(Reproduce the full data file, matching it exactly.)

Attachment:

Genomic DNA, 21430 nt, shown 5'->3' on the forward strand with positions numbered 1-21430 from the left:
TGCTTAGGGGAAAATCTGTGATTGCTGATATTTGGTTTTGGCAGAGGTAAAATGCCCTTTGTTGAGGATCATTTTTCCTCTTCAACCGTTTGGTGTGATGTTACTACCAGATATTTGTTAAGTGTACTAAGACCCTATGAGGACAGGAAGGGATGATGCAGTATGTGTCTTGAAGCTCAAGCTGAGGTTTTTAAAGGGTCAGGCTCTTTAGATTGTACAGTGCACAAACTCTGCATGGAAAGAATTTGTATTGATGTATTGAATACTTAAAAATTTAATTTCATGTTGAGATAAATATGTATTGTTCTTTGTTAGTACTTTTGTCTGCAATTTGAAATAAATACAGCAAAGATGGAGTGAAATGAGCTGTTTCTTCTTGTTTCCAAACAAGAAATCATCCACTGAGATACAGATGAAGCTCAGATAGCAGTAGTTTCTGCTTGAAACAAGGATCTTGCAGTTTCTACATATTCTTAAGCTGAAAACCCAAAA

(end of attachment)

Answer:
Genomic DNA, 21430 nt, shown 5'->3' on the forward strand with positions numbered 1-21430 from the left:
TGCTTAGGGGAAAATCTGTGATTGCTGATATTTGGTTTTGGCAGAGGTAAAATGCCCTTTGTTGAGGATCATTTTTCCTCTTCAACCGTTTGGTGTGATGTTACTACCAGATATTTGTTAAGTGTACTAAGACCCTATGAGGACAGGAAGGGATGATGCAGTATGTGTCTTGAAGCTCAAGCTGAGGTTTTTAAAGGGTCAGGCTCTTTAGATTGTACAGTGCACAAACTCTGCATGGAAAGAATTTGTATTGATGTATTGAATACTTAAAAATTTAATTTCATGTTGAGATAAATATGTATTGTTCTTTGTTAGTACTTTTGTCTGCAATTTGAAATAAATACAGCAAAGATGGAGTGAAATGAGCTGTTTCTTCTTGTTTCCAAACAAGAAATCATCCACTGAGATACAGATGAAGCTCAGATAGCAGTAGTTTCTGCTTGAAACAAGGATCTTGCAGTTTCTACATATTCTTAAGCTGAAAACCCAAAA